Q: Can you tell me anything about catheter valves? They are produced by Bard and Coloplast and approved for use in the UK. I have found some information on them via the Internet: “Catheter valves are used as an alternative to allowing urine to drain freely into a drainage bag. The valve is connected to the catheter outlet. Opening the valve at regular intervals drains urine. Catheter valves are more discreet than leg bags. And because urine is stored in the bladder, not a drainage bag, they can help keep the bladder in good working order.” Can we expect approval in the United States anytime soon?
A: Kathi, I researched the products you mentioned and provide links below. Catheter valves are designed to work with a Foley catheter, and the concept is fairly simple: A catheter valve fits into the outlet end of the Foley. The Foley prevents urine passing the urethral sphincter. When the catheter valve is closed, the bladder fills. When it’s time drain the bladder, you open the valve and void the urine. Under ideal conditions, this mimics the way a neurologically intact bladder fills and empties.
Under the right conditions, catheter valves look be a viable and discreet option. The “right conditions” include a flaccid (quiet) bladder, and a person diligent about emptying the bladder at regular intervals, as well as hand washing. In the case of a spastic bladder, the system has potential for serious trouble. When the bladder spasms it squeezes the urine; plug the exit with a catheter valve and the urine will back up through the ureters into the kidneys (reflux), which can cause permanent and life-threatening kidney damage. This can also cause scarring of the bladder. Reflux and scarring can also happen if the bladder gets too full before opening the valve. Hand washing is vital because bacteria on a Foley catheter can migrate down the bio-film into the bladder and cause a UTI.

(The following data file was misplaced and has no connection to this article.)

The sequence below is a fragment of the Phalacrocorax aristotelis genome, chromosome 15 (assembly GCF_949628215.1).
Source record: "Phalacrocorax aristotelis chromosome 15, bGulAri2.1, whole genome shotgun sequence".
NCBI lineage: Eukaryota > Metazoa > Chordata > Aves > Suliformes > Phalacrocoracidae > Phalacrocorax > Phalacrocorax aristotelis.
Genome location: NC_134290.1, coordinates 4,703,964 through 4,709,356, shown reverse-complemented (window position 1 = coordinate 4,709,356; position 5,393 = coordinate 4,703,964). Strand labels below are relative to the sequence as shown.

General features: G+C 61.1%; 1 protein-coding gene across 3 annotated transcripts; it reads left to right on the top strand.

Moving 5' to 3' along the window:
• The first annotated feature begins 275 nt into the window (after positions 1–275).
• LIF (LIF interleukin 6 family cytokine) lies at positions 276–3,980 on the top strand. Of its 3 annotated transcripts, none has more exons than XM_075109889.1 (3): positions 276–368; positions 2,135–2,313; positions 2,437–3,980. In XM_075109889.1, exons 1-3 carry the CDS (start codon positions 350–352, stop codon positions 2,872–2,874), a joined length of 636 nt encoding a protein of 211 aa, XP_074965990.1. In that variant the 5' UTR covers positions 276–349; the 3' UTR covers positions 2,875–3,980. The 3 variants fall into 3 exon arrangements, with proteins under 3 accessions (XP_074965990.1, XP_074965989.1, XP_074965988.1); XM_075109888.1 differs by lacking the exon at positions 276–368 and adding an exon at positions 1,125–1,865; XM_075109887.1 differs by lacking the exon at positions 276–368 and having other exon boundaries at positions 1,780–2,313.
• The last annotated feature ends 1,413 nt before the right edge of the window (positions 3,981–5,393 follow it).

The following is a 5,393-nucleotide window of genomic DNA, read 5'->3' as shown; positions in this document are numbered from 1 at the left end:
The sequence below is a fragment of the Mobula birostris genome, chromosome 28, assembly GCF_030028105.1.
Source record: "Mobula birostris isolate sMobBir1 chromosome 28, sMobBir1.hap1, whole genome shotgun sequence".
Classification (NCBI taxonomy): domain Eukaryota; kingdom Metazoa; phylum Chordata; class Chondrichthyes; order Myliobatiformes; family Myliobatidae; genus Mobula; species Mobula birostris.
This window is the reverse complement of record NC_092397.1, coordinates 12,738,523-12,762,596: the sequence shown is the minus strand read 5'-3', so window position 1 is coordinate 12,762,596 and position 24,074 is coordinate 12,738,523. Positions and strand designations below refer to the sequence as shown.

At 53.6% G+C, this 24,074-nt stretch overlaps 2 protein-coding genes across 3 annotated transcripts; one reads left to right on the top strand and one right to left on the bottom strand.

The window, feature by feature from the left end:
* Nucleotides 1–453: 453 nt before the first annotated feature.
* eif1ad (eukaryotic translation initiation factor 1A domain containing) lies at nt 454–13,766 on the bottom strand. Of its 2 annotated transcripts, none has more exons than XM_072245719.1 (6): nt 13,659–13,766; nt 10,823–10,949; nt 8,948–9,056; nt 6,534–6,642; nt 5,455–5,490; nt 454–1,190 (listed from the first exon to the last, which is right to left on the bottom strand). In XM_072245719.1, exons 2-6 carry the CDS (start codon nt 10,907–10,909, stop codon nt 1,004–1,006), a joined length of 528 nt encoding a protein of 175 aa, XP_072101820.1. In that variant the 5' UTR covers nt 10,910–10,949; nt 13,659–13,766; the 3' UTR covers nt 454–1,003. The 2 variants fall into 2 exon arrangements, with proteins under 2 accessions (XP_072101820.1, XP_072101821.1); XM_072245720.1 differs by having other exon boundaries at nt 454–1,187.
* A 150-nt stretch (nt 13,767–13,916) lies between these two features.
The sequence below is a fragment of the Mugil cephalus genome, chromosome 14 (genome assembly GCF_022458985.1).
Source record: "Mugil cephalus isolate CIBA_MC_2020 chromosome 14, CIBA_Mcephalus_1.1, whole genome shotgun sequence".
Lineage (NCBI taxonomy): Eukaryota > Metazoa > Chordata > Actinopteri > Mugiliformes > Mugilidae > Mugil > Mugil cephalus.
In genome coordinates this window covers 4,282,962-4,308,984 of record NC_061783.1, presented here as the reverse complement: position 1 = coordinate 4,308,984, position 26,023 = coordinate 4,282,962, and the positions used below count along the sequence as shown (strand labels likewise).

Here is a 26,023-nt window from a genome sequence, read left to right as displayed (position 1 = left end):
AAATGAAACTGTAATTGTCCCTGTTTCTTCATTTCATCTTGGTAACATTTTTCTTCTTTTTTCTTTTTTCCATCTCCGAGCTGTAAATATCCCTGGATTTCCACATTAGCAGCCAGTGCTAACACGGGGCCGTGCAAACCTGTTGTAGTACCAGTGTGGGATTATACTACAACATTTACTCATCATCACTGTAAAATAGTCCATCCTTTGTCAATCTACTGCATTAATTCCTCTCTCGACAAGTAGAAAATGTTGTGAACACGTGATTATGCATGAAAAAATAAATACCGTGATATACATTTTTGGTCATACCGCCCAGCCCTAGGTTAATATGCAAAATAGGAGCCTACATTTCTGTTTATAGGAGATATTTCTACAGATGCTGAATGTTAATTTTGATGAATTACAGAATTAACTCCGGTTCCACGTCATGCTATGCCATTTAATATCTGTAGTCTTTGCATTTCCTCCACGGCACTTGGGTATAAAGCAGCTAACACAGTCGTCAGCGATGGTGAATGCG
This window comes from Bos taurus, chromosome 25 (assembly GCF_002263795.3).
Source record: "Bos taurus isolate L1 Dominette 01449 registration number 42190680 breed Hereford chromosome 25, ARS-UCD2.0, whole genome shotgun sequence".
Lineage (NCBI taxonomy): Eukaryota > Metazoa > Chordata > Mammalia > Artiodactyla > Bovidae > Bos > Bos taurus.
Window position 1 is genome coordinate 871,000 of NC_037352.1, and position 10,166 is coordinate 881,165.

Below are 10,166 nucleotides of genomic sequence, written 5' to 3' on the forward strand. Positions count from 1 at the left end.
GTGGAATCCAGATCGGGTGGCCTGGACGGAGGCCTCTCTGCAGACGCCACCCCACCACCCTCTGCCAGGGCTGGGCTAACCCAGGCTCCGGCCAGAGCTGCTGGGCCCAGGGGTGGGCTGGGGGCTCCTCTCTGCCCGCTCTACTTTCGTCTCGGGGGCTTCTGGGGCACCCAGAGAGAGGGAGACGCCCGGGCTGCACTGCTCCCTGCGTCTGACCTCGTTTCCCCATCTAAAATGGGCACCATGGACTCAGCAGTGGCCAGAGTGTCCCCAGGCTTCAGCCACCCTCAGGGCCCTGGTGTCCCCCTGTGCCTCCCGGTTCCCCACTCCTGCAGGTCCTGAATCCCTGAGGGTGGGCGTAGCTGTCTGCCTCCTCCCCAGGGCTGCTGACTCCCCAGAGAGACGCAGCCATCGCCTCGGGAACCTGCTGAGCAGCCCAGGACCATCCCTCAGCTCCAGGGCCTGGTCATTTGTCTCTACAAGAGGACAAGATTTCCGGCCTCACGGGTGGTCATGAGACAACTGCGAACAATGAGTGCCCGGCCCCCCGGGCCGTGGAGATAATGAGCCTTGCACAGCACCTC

At the moment the discussion is moot — neither Coloplast or Bard offer catheter valves in the United States. I contacted both companies and they cited lack of FDA approval as the reason. Both companies said the large expenditure of time, money, testing and paperwork required for potential FDA approval didn’t warrant the limited market for the device at this time. However, if Bladder Matters readers are interested in catheter valves, it couldn’t hurt to let the companies know.